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A noted philosopher proposes a naturalistic (rather than supernaturalistic) way to solve the "really hard problem": how to live in a meaningful way—how to live a life that really matters—even as a finite material being living in a material world.

If consciousness is "the hard problem" in mind science—explaining how the amazing private world of consciousness emerges from neuronal activity—then "the really hard problem," writes Owen Flanagan in this provocative book, is explaining how meaning is possible in the material world. How can we make sense of the magic and mystery of life naturalistically, without an appeal to the supernatural? How do we say truthful and enchanting things about being human if we accept the fact that we are finite material beings living in a material world, or, in Flanagan's description, short-lived pieces of organized cells and tissue?

Flanagan's answer is both naturalistic and enchanting. We all wish to live in a meaningful way, to live a life that really matters, to flourish, to achieve eudaimonia—to be a "happy spirit." Flanagan calls his "empirical-normative" inquiry into the nature, causes, and conditions of human flourishing eudaimonics. Eudaimonics, systematic philosophical investigation that is continuous with science, is the naturalist's response to those who say that science has robbed the world of the meaning that fantastical, wishful stories once provided.

Flanagan draws on philosophy, neuroscience, evolutionary biology, and psychology, as well as on transformative mindfulness and self-cultivation practices that come from such nontheistic spiritual traditions as Buddhism, Confucianism, Aristotelianism, and Stoicism, in his quest. He gathers from these disciplines knowledge that will help us understand the nature, causes, and constituents of well-being and advance human flourishing. Eudaimonics can help us find out how to make a difference, how to contribute to the accumulation of good effects—how to live a meaningful life.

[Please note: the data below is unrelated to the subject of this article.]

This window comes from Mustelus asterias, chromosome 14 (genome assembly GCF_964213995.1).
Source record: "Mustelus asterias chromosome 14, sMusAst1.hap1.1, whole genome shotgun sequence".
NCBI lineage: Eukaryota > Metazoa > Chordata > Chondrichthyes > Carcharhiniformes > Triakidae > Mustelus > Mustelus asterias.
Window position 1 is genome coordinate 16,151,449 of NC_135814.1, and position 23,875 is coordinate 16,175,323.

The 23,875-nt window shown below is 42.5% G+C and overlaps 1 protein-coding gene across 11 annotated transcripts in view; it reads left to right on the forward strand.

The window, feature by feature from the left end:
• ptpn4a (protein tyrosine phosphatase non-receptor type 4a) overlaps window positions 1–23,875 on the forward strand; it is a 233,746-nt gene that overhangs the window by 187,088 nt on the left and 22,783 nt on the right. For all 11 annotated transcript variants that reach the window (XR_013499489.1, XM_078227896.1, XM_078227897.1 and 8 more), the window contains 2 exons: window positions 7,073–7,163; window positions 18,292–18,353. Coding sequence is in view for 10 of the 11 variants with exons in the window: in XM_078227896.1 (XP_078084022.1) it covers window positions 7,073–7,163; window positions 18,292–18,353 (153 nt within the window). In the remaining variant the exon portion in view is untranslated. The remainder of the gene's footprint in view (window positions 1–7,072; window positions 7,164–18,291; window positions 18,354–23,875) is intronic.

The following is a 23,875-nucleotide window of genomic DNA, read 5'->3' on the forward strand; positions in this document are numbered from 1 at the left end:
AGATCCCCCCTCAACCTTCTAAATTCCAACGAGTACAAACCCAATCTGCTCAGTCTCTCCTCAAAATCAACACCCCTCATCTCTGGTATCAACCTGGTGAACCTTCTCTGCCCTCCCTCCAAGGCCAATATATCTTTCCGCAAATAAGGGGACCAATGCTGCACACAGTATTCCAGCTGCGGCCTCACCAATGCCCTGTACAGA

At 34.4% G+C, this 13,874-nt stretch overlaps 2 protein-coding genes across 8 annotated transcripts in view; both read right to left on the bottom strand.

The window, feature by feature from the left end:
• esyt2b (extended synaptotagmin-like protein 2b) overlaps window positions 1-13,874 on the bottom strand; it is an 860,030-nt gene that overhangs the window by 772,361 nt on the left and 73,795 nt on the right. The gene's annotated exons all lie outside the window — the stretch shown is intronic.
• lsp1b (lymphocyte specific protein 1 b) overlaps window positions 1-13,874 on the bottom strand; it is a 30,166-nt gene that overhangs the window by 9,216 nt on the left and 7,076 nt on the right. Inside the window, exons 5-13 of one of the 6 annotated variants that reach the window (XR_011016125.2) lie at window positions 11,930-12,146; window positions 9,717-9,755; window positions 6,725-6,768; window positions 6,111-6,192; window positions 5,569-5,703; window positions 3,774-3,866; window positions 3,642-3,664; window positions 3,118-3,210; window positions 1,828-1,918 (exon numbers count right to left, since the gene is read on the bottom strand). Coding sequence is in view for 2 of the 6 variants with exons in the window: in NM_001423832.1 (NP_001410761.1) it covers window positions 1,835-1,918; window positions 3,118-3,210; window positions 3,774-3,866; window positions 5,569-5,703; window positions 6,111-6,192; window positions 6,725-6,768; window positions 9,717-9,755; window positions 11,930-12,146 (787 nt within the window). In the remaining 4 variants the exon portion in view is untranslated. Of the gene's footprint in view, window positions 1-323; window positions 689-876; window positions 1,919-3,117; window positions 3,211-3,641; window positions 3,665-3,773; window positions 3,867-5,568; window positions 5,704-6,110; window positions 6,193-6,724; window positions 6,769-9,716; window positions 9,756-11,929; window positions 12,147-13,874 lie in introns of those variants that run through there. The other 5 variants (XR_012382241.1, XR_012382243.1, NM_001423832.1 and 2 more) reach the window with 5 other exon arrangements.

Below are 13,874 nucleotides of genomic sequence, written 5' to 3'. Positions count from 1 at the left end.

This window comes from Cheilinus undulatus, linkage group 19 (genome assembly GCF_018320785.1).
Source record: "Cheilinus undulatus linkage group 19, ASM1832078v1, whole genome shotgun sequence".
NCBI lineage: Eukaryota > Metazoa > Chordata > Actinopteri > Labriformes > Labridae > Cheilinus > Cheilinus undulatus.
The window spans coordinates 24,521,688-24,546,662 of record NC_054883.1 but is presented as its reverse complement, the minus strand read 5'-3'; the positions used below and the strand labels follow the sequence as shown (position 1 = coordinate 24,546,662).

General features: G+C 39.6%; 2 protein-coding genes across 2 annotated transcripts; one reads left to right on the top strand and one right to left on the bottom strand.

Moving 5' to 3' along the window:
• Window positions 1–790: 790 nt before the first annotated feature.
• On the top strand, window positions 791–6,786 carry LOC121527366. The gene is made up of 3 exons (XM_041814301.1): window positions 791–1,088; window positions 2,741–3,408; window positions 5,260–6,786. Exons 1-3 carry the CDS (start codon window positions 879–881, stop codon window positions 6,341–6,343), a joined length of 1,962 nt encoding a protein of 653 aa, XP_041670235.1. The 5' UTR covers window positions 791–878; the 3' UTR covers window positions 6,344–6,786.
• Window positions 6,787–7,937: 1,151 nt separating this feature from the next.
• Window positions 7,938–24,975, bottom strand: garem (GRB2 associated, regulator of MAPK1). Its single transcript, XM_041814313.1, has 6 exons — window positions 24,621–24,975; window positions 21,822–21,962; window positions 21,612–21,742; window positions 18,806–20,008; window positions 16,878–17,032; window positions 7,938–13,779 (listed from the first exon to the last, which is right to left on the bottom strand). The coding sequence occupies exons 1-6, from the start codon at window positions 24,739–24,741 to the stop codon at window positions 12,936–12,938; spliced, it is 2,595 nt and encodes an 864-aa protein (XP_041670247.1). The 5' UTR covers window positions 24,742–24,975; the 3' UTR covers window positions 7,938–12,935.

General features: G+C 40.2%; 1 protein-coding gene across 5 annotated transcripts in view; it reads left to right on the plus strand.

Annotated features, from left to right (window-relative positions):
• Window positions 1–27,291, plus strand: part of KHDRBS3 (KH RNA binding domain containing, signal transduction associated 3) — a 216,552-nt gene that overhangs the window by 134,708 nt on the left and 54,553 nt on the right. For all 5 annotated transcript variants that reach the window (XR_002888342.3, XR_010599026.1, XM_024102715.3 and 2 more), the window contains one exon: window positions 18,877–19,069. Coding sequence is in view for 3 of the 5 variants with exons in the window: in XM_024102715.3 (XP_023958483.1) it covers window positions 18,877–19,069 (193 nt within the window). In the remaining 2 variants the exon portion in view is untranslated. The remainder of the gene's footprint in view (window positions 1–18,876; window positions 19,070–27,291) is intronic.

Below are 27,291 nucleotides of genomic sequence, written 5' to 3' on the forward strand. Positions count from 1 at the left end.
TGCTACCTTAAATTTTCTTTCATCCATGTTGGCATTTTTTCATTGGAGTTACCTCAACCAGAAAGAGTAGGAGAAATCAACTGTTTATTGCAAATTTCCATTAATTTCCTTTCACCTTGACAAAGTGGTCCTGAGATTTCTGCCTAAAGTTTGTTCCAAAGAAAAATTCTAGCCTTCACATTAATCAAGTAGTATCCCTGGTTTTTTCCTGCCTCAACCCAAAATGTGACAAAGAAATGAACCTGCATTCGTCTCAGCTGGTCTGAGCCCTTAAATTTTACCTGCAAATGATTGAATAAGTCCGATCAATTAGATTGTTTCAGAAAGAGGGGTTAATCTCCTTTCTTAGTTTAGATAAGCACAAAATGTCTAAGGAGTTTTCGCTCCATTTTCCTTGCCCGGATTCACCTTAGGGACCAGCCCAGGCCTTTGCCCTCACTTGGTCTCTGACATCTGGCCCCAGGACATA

The Geography of Morals is a work of extraordinary ambition: an indictment of the parochialism of Western philosophy, a comprehensive dialogue between anthropology, empirical moral psychology, behavioral economics, and cross-cultural philosophy, and a deep exploration of the opportunities for self, social, and political improvement provided by world philosophy. We live in multicultural, cosmopolitan worlds. These worlds are distinctive moral ecologies in which people enact and embody different lived philosophies and conceive of mind, morals, and the meaning of life differently from the typical WEIRD -- Western, Educated, Industrialized, Rich, Democratic -- person. This is not a predicament; it is an opportunity. Many think that cross cultural understanding is useful for developing a modus vivendi where people from different worlds are not at each other's throats and tolerate each other. Flanagan presses the much more exciting possibility that cross-cultural philosophy provides opportunities for exploring the varieties of moral possibility, learning from other traditions, and for self, social, and political improvement. There are ways of worldmaking in other living traditions -- Confucian, Daoist, Buddhist, Hindu, Jain, Muslim, Amerindian, and African -- that citizens in Western countries can benefit from. Cross-cultural learning is protection against what Alasdair MacIntyre refers to as being "imprisoned by one's upbringing." Flanagan takes up perennial topics of whether there is anything to the idea of a common human nature, psychobiological sources of human morality, the nature of the self, the role of moral excellence in a good human life, and whether and how empirical inquiry into morality can contribute to normative ethics. The Geography of Morals exemplifies how one can respectfully conceive of multiculturalism and global interaction as providing not only opportunities for business and commerce, but also opportunities for socio-moral and political improvement on all sides. This is a book that aims to change how normative ethics and moral psychology are done.